Femme Fatale

Smoking woman

I'm pretty sure a modern version of Jean would look just like this.

“I’ll not fail again if there is power in a woman’s wit and will!”

The fateful proclamation of the deceitful governess of Louisa May Alcott’s Behind a Mask foreshadows the determination with which Jean Muir pursues her goals of wealth, rank, and marriage. If one were to seek an example of a femme fatale, it would be hard to find a better.  Jean seems to possess an undefinable sway over men, and she leaves a trail of broken hearts in her wake.  The enchantress even confesses to one of her thralls, “I am a witch, and one day my disguise will drop away and you will see me as I am, old, ugly, bad and lost.  Beware of me in time.  I’ve warned you.  Now love me at your peril.”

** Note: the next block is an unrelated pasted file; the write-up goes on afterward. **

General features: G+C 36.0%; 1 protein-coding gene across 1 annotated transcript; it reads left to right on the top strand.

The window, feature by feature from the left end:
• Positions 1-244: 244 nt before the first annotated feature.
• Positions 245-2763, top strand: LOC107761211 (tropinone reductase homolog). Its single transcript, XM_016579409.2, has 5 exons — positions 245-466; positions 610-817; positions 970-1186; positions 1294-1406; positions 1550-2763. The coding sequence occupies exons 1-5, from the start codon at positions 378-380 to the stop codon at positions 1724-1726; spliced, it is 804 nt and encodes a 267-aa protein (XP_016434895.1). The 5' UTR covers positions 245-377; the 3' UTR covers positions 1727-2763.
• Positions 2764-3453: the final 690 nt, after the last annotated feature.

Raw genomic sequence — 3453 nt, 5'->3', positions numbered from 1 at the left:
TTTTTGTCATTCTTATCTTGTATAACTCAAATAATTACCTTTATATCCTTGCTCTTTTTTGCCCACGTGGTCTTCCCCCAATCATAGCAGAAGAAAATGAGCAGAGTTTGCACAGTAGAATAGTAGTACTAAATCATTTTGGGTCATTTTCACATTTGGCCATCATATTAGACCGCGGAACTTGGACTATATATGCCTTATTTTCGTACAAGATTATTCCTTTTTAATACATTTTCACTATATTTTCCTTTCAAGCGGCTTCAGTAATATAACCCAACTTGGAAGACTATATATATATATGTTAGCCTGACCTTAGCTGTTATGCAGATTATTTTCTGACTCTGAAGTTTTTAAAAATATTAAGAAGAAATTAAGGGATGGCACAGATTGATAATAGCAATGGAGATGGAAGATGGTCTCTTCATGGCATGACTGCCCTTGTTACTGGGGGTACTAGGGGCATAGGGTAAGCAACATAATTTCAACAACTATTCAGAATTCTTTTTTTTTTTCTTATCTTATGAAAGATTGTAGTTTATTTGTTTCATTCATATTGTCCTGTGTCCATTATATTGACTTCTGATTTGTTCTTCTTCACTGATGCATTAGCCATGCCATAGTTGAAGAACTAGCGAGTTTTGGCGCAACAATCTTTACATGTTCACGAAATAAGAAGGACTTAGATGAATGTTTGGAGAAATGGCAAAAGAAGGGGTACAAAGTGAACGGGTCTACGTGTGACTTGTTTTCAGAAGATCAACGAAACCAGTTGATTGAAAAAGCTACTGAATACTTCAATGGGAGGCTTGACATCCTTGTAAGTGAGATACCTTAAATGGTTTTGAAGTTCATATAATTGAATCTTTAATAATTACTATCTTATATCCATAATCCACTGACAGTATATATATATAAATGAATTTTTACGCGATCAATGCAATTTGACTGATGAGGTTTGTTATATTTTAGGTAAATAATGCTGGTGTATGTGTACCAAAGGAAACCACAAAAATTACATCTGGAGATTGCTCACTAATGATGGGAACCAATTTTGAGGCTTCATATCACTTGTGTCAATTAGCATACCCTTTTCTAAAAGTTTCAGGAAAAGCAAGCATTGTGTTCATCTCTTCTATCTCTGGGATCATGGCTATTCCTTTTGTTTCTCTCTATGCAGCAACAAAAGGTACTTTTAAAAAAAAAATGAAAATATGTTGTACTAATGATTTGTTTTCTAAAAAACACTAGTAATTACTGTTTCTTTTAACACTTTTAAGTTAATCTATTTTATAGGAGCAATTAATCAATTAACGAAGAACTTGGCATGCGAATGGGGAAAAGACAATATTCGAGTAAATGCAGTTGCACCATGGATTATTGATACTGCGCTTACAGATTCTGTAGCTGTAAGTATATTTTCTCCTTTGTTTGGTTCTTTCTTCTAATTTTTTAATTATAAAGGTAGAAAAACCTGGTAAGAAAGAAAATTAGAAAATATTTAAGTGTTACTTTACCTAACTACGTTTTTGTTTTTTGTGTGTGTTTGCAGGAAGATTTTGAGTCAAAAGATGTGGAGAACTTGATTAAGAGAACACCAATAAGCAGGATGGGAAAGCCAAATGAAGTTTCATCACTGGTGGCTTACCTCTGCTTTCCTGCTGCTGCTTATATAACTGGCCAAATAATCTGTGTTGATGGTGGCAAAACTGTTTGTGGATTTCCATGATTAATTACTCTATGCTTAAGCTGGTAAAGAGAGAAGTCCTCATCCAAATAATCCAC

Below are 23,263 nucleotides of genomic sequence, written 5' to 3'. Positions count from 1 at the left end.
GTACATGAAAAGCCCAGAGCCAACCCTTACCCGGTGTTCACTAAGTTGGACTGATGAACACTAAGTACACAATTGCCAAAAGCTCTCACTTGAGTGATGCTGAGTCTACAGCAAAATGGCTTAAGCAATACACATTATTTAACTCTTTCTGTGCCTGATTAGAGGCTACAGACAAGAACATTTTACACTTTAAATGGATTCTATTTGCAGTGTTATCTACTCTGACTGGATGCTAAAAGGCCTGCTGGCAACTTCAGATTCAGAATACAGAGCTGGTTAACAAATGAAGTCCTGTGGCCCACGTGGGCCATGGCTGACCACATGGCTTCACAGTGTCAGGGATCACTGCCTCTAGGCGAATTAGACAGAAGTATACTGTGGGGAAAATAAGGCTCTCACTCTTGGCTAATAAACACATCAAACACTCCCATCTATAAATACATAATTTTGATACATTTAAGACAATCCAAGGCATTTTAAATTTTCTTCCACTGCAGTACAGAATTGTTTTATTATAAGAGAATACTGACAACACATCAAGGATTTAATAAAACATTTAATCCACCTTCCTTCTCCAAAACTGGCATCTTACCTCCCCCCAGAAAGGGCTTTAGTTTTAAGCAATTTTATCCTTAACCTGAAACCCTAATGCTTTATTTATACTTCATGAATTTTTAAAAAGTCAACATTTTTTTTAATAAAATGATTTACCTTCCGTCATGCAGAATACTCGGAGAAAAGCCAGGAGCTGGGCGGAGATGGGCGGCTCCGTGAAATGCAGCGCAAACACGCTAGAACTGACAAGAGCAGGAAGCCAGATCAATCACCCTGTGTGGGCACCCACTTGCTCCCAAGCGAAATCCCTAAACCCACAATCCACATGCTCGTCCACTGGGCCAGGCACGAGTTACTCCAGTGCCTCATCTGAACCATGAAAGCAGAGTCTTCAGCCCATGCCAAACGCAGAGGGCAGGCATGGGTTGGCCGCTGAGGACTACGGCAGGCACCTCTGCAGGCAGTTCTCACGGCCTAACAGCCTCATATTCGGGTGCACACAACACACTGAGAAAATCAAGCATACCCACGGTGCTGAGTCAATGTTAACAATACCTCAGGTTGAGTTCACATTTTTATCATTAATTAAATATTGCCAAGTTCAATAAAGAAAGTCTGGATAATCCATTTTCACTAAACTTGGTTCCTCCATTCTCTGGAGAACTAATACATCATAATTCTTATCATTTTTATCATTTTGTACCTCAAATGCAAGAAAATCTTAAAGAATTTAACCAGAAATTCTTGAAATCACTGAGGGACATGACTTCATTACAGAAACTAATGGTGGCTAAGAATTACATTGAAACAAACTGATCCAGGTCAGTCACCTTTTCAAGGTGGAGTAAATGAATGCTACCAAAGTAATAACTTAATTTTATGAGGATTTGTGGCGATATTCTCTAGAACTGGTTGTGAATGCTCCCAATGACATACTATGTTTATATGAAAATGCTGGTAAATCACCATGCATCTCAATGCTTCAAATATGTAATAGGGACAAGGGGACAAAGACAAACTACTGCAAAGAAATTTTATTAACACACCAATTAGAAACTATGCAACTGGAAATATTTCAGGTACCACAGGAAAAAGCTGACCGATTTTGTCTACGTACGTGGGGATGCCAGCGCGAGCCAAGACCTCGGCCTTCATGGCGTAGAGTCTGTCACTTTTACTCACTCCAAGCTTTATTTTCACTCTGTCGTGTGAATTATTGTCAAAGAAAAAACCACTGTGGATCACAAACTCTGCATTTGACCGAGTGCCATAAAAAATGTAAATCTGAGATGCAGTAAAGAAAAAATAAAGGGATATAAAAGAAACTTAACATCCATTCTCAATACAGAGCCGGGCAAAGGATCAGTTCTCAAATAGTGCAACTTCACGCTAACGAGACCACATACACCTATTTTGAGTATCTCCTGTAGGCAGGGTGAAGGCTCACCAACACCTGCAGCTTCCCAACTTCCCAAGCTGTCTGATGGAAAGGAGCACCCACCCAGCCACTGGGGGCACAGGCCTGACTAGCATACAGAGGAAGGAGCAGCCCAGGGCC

Alcott portrays Jean as a paradox.  On one hand she is the perfect woman: demure, caring, selfless.  On the other hand, she coldly calculates the use of her womanly attributes to pursue power and men.  I can’t help but wonder if Alcott was insinuating that all women are behind a mask, that there is both beauty and ambition within all women and it should not be entirely condemned.   Despite her decidedly unwomanly pursuit of a titled gentleman to marry, Alcott is very careful not destroy our affection for Jean at the conclusion of the novel.  Even though Jean has seduced the younger Coventry gentlemen, deceived the entire family, and blinded the elderly John Coventry, we are left with the feeling that she genuinely cares for the older gentleman.  While her behavior was certainly beyond beastly for the 19th century woman, I cannot help but think that a modern woman might be accepted and possibly respected for the same maneuverings.

Ruth Nelson

Published in: on January 30, 2010 at 10:48 pm  Comments (2)  
Tags: , , , , , ,